In this paper we explain how and why elite doctors in public service healthcare respond to increasing hybridity through different forms of identity work, accommodation and resistance. We draw on a conceptual framework developed by Besharov and Smith and on research into identity work to explain how senior hospital doctors have become increasingly differentiated in their responses to multiple logics. Our analysis produces three contributions to the study of professions in healthcare. Firstly, based on their responses to hybridity, we identified four distinct groups of elite doctors. Secondly, we found that a new generation of doctors have been more able to assimilate multiple logics into their identities than earlier generations. Although tensions may be reduced as later career doctors leave the labour force, we argue that they are unlikely to disappear because the notion of an 'authentic' identity of medical professionalism is embedded in the social identities of doctors. Thirdly, we problematize the notion of hybrid professional leaders as a form of reprofessionalization. In contrast to earlier literature, our research indicates that doctors resist hybrid medical leadership and subscribe to the notion of elitism defined largely by 'who they are definitely not'.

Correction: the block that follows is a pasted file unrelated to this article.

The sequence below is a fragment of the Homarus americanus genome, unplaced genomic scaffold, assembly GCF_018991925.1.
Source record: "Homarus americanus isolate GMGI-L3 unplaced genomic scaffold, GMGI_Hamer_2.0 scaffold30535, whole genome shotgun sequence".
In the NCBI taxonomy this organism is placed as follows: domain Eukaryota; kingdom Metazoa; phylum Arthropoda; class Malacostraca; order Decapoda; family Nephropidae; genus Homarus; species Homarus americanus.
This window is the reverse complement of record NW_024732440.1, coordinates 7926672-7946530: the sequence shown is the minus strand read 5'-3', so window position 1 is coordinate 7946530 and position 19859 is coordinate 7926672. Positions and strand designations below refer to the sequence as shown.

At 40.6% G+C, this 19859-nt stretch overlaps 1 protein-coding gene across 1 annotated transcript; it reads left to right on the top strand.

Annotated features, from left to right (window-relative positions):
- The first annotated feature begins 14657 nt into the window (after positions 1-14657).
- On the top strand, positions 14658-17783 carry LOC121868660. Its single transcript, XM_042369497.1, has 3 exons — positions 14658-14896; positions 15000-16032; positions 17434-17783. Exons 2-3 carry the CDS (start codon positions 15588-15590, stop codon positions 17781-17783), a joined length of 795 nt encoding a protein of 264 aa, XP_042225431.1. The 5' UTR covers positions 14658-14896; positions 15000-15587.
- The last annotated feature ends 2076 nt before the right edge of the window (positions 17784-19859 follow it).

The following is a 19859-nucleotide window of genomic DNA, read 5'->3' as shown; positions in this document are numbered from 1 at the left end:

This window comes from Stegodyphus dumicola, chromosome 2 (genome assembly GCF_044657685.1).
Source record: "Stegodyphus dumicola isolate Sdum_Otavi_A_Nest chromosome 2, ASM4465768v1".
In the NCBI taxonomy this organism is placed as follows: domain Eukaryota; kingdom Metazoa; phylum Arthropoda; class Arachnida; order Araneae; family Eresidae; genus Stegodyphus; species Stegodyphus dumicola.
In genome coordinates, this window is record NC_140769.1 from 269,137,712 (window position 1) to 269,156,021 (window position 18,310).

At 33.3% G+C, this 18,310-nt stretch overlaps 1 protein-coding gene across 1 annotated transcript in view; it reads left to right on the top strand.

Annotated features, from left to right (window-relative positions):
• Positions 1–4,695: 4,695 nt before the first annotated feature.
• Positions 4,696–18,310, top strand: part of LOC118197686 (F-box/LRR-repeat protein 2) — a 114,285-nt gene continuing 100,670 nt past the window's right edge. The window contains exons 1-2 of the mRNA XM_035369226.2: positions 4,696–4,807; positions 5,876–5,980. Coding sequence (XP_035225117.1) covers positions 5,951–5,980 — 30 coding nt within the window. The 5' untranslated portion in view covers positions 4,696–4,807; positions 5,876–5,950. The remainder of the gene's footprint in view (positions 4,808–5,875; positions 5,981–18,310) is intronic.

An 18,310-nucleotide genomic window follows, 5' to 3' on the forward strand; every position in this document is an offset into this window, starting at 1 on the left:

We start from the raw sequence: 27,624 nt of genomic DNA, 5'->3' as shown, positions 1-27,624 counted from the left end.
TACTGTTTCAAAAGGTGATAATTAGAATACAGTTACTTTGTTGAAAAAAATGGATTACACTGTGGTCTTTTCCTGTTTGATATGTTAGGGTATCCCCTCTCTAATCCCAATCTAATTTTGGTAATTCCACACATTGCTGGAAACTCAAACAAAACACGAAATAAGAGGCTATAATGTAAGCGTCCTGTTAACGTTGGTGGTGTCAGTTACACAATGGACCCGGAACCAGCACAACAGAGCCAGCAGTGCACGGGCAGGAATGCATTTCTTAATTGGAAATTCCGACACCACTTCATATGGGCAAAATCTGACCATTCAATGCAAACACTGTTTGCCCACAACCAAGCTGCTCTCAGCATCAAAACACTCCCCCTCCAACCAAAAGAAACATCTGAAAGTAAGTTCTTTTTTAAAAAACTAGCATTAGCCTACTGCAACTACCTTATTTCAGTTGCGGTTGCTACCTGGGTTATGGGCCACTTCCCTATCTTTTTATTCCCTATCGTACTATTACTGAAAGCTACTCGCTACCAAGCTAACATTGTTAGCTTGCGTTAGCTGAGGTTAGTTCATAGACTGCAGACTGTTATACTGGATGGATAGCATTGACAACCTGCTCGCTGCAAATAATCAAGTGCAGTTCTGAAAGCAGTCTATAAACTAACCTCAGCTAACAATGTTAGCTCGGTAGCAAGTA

|Name||Academy of Management Proceedings|
|Publisher||Academy of Management|
- Doctors identities
- Elite professionals
- Hybrid organisations